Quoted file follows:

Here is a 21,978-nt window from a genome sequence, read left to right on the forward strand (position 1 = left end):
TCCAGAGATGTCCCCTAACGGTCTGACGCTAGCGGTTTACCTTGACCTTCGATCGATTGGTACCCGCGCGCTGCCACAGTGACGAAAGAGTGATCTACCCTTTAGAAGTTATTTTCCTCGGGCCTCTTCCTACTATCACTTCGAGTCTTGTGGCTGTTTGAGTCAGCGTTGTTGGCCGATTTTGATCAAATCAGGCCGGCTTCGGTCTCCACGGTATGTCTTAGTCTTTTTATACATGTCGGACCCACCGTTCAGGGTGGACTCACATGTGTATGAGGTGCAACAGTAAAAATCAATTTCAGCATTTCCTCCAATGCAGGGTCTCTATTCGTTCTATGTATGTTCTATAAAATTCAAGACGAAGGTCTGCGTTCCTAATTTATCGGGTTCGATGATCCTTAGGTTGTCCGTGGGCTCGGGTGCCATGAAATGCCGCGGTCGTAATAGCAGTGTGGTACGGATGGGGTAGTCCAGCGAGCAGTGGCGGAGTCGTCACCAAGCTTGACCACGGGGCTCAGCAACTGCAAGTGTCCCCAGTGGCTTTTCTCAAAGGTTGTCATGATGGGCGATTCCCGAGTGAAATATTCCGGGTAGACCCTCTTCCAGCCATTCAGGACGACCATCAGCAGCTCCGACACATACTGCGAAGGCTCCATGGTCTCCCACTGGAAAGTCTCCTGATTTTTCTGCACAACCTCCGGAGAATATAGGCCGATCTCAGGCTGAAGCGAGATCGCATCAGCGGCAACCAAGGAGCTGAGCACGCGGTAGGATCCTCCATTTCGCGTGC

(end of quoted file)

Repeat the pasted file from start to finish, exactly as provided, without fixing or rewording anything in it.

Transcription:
Here is a 21,978-nt window from a genome sequence, read left to right on the forward strand (position 1 = left end):
TCCAGAGATGTCCCCTAACGGTCTGACGCTAGCGGTTTACCTTGACCTTCGATCGATTGGTACCCGCGCGCTGCCACAGTGACGAAAGAGTGATCTACCCTTTAGAAGTTATTTTCCTCGGGCCTCTTCCTACTATCACTTCGAGTCTTGTGGCTGTTTGAGTCAGCGTTGTTGGCCGATTTTGATCAAATCAGGCCGGCTTCGGTCTCCACGGTATGTCTTAGTCTTTTTATACATGTCGGACCCACCGTTCAGGGTGGACTCACATGTGTATGAGGTGCAACAGTAAAAATCAATTTCAGCATTTCCTCCAATGCAGGGTCTCTATTCGTTCTATGTATGTTCTATAAAATTCAAGACGAAGGTCTGCGTTCCTAATTTATCGGGTTCGATGATCCTTAGGTTGTCCGTGGGCTCGGGTGCCATGAAATGCCGCGGTCGTAATAGCAGTGTGGTACGGATGGGGTAGTCCAGCGAGCAGTGGCGGAGTCGTCACCAAGCTTGACCACGGGGCTCAGCAACTGCAAGTGTCCCCAGTGGCTTTTCTCAAAGGTTGTCATGATGGGCGATTCCCGAGTGAAATATTCCGGGTAGACCCTCTTCCAGCCATTCAGGACGACCATCAGCAGCTCCGACACATACTGCGAAGGCTCCATGGTCTCCCACTGGAAAGTCTCCTGATTTTTCTGCACAACCTCCGGAGAATATAGGCCGATCTCAGGCTGAAGCGAGATCGCATCAGCGGCAACCAAGGAGCTGAGCACGCGGTAGGATCCTCCATTTCGCGTGC